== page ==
A Resistance Band Chest Workout You Can Do Anywhere – Healthline

Resistance bands are a great way to get an effective workout anywhere. They’re compact, lightweight, and easy to pack. They are also a cost-effective alternative to traditional weights and machines that require very little maintenance and space.
This article explores how to get a good chest workout using resistance bands for a variety of exercises.
Resistance bands are elastic bands used as resistance for strength training. They’ve been around since at least the late 1800s. The first patent was filed by Gustav Gossweiler in 1896 in Switzerland. He used a variant of surgical tubing (1).
Resistance bands typically come in 3 types or forms: flat band, tubing, or loops. There also are variants of these basic versions, such as braided tubing or figure-8 loops.
It’s important to note that bands come in varying colors. There’s presently no standardization of resistance level to color. Thus, it’s advisable to test the resistance before purchasing.
Bands are typically composed of latex rubber, yet there’s also a nonlatex version to accommodate those with allergies.
Resistance bands provide an effective workout. They’re low cost, portable, and lightweight, and they require minimal space to use.
Resistance bands can provide an excellent workout and typically provide linear variable resistance. This means that the resistance increases as the band stretches further.
In other words, to increase resistance, you can stand further away from the anchor point of the band.
Thus, bands can be added to a standard barbell exercise like the bench press to make it more difficult during the end of the movement as your elbows extend.
They can also assist a lift by hooking the band to an anchor point above the weight. This will decrease the force needed to complete the lift.
Finally, resistance bands can help you perform explosive movements. For example, they can help you perform a movement like the bench press faster to develop power.
Strength training with resistance bands has been shown to provide strength gains comparable to those of barbell resistance training. One study observed similar strength improvements when comparing a 6 rep max bench press to 6 rep max elastic band pushups (2).
Resistance bands can be used for resistance or assistance during exercises. They provide strength gains comparable to those of free-weight exercises.
The pectoralis major, pectoralis minor, and serratus anterior are the primary muscles in the chest.
The pectoralis major originates at the breast bone (sternum) and inside half of the collar bone. Its fibers insert at the outside of the upper arm bone (humerus), and its movements include bringing the arm from the side to upward, across the body, and rotating the arm inward (3).
The pectoralis minor originates from the third through fifth ribs and also the anterior side of the shoulder blade. It keeps the shoulder blade stabilized against the rib cage during pressing movements (3).
Similarly, the serratus anterior is a fan-shaped muscle that originates from the first through eighth ribs and inserts at the inside border of the shoulder blade. It brings the shoulder blade around the rib cage during pressing movements, such as the bench press and pushup (3).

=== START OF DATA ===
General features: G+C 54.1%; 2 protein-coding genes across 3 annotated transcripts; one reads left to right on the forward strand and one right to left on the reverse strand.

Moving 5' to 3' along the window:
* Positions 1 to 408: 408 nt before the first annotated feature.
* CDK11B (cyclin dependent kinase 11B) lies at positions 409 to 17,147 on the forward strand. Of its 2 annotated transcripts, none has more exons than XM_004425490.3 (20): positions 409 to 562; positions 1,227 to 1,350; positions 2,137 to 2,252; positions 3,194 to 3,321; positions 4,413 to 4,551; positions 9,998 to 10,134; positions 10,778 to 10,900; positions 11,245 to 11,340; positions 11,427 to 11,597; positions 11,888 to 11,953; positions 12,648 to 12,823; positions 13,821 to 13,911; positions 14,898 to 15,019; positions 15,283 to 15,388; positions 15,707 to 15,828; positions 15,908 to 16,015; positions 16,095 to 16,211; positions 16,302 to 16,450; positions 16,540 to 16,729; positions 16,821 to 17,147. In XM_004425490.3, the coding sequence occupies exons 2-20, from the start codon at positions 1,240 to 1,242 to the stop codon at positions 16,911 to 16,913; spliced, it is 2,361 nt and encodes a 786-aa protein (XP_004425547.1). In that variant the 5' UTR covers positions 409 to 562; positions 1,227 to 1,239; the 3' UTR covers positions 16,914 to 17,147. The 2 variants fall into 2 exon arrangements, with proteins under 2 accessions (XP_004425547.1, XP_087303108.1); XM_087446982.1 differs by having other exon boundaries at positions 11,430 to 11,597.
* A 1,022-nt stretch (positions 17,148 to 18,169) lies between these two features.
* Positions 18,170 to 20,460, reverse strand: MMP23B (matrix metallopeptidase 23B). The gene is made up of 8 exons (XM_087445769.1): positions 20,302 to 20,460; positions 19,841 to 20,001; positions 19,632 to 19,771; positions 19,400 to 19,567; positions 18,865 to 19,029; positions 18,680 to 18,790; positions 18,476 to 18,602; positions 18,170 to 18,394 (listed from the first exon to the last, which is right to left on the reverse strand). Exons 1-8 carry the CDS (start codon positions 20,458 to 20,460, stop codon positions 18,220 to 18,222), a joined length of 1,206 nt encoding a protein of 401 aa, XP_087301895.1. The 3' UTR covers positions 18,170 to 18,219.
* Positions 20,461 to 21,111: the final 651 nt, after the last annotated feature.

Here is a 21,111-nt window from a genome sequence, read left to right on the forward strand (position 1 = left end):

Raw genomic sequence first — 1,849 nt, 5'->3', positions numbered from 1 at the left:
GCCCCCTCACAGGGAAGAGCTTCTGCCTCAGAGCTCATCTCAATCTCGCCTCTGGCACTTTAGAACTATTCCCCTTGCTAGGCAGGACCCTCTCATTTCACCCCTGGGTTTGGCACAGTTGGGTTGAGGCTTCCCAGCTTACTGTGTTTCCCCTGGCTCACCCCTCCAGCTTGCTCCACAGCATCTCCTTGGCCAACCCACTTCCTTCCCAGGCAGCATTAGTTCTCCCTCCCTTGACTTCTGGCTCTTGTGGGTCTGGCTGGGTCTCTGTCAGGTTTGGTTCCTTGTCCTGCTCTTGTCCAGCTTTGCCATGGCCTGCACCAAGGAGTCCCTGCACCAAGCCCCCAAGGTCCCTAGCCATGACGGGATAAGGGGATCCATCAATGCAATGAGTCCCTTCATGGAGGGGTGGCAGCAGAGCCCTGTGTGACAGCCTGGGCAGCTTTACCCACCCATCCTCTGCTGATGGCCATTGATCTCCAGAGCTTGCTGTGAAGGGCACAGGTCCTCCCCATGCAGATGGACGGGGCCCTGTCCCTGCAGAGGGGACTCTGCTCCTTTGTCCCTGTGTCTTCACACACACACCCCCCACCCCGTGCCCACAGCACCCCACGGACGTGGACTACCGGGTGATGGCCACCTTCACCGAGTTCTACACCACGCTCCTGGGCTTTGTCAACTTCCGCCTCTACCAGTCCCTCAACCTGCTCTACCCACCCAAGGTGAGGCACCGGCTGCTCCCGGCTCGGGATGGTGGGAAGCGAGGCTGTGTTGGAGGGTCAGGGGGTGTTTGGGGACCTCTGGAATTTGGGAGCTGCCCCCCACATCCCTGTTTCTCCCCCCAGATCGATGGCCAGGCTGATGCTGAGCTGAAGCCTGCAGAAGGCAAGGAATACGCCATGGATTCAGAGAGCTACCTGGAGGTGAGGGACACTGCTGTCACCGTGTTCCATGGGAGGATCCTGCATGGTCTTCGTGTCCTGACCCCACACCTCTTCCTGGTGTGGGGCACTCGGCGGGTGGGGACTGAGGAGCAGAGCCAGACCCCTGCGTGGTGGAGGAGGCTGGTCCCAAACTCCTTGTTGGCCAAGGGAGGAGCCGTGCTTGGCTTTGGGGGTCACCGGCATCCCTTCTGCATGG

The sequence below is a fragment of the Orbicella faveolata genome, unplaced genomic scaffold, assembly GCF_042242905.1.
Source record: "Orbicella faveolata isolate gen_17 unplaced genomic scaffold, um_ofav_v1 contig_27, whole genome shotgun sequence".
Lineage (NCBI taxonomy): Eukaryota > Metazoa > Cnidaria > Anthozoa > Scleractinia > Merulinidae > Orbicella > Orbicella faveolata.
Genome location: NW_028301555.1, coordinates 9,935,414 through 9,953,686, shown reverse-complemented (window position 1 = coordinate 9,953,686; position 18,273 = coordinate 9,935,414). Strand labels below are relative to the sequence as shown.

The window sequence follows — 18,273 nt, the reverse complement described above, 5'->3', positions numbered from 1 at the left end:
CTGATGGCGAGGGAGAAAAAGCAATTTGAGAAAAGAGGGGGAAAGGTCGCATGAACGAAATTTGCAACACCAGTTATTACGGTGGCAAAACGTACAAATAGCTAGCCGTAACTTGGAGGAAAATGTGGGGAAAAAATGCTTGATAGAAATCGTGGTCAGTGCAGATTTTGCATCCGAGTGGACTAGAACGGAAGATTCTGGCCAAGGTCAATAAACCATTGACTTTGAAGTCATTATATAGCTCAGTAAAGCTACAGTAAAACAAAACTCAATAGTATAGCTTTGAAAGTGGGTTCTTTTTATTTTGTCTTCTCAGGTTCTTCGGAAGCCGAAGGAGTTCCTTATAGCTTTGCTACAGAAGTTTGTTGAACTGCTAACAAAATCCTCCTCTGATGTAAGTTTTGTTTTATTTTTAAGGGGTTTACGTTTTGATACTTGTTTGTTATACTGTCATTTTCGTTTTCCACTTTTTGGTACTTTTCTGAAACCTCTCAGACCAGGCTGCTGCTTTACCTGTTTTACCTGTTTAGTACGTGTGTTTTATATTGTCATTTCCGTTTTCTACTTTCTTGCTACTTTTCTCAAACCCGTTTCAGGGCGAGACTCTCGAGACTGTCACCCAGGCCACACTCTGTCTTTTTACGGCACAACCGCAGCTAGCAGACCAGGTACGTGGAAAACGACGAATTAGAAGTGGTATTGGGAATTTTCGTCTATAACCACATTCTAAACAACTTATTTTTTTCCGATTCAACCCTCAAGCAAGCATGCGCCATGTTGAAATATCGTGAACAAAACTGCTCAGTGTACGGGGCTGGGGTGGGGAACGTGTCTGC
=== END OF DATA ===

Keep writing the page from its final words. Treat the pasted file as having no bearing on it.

These chest muscles work in conjunction with the deltoid, biceps, and triceps to move the arm in pressing and chest fly exercises.
The major muscles worked in chest workouts are the pectoralis major, pectoralis minor, and serratus anterior.
When planning a workout, start with compound exercises that work your chest muscles in conjunction with other muscles of your arms, shoulders, and back. These tend to be pressing-type activities like the bench press, pushup, and dip.
Then progress to exercises that tend to isolate your pec muscles more. These exercises include chest flys and exercises that pull your arm across your body.
Start with compound exercises in your workout first, and then perform isolated chest movements.
These exercises will give you a good chest workout using resistance bands.
The press-up part can be done at a lower speed with a stronger resistance band to develop strength. Alternatively, move at a faster speed with weaker resistance to develop explosive speed and power.
To make this exercise more challenging, lie on a bench or foam roller.
You can increase the challenge to the pecs by bringing your hands in so your palms face away from each other.
Check the band for frayed points. Resistance bands have a finite lifespan. If it’s frayed, there’s a possibility of it breaking in the middle of exercising, which could potentially cause injury. Thus, it’s a good idea to inspect it before each use.
Also, make sure the band is anchored securely and safely. Depending on the type of band you’re using, your anchor point may vary.
Always move with control, even when moving for speed. Controlling all phases of the movement will ensure you’re getting the most from your workout and staying safe throughout.
Inspect the band prior to each use, ensure that it’s securely anchored, and be sure to move with control so you minimize your risk of injury.
Resistance bands can provide an effective workout alternative for strength and power training, and they’re cheaper and more portable than other types of exercise equipment.
Resistance bands have been shown to provide strength improvements comparable to those of other types of strength training equipment. But be sure to inspect your band before each use, and don’t use it if it looks excessively frayed or worn.
With a band, an anchor point, and a little space to move, you’ll be on your way to a great chest workout in no time.
Last medically reviewed on May 6, 2021










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